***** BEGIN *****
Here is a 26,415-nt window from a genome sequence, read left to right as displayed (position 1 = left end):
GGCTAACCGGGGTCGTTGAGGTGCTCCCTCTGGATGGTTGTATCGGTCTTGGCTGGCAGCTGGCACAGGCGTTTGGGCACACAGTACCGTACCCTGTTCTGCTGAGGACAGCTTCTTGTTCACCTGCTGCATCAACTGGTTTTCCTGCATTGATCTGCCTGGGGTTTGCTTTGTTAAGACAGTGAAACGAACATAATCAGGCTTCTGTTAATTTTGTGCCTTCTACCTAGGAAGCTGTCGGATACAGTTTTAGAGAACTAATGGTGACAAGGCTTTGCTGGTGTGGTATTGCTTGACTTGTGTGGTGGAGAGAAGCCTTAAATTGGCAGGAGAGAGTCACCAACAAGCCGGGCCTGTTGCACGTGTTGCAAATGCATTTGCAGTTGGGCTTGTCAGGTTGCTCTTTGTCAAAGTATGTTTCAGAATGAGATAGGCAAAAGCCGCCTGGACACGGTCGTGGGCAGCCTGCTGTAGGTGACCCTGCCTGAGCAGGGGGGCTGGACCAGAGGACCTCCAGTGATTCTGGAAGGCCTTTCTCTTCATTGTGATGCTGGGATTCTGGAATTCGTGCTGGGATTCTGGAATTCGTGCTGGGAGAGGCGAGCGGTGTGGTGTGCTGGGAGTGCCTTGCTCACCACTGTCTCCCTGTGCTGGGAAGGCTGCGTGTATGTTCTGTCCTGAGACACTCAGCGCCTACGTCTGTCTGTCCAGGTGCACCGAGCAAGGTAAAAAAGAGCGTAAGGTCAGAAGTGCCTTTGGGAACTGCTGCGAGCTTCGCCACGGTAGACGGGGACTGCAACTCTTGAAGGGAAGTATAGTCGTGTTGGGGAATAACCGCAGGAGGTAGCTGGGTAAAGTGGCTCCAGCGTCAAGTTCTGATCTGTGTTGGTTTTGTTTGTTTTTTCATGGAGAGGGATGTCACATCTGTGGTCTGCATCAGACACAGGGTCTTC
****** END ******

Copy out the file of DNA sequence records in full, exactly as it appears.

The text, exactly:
Here is a 26,415-nt window from a genome sequence, read left to right as displayed (position 1 = left end):
GGCTAACCGGGGTCGTTGAGGTGCTCCCTCTGGATGGTTGTATCGGTCTTGGCTGGCAGCTGGCACAGGCGTTTGGGCACACAGTACCGTACCCTGTTCTGCTGAGGACAGCTTCTTGTTCACCTGCTGCATCAACTGGTTTTCCTGCATTGATCTGCCTGGGGTTTGCTTTGTTAAGACAGTGAAACGAACATAATCAGGCTTCTGTTAATTTTGTGCCTTCTACCTAGGAAGCTGTCGGATACAGTTTTAGAGAACTAATGGTGACAAGGCTTTGCTGGTGTGGTATTGCTTGACTTGTGTGGTGGAGAGAAGCCTTAAATTGGCAGGAGAGAGTCACCAACAAGCCGGGCCTGTTGCACGTGTTGCAAATGCATTTGCAGTTGGGCTTGTCAGGTTGCTCTTTGTCAAAGTATGTTTCAGAATGAGATAGGCAAAAGCCGCCTGGACACGGTCGTGGGCAGCCTGCTGTAGGTGACCCTGCCTGAGCAGGGGGGCTGGACCAGAGGACCTCCAGTGATTCTGGAAGGCCTTTCTCTTCATTGTGATGCTGGGATTCTGGAATTCGTGCTGGGATTCTGGAATTCGTGCTGGGAGAGGCGAGCGGTGTGGTGTGCTGGGAGTGCCTTGCTCACCACTGTCTCCCTGTGCTGGGAAGGCTGCGTGTATGTTCTGTCCTGAGACACTCAGCGCCTACGTCTGTCTGTCCAGGTGCACCGAGCAAGGTAAAAAAGAGCGTAAGGTCAGAAGTGCCTTTGGGAACTGCTGCGAGCTTCGCCACGGTAGACGGGGACTGCAACTCTTGAAGGGAAGTATAGTCGTGTTGGGGAATAACCGCAGGAGGTAGCTGGGTAAAGTGGCTCCAGCGTCAAGTTCTGATCTGTGTTGGTTTTGTTTGTTTTTTCATGGAGAGGGATGTCACATCTGTGGTCTGCATCAGACACAGGGTCTTC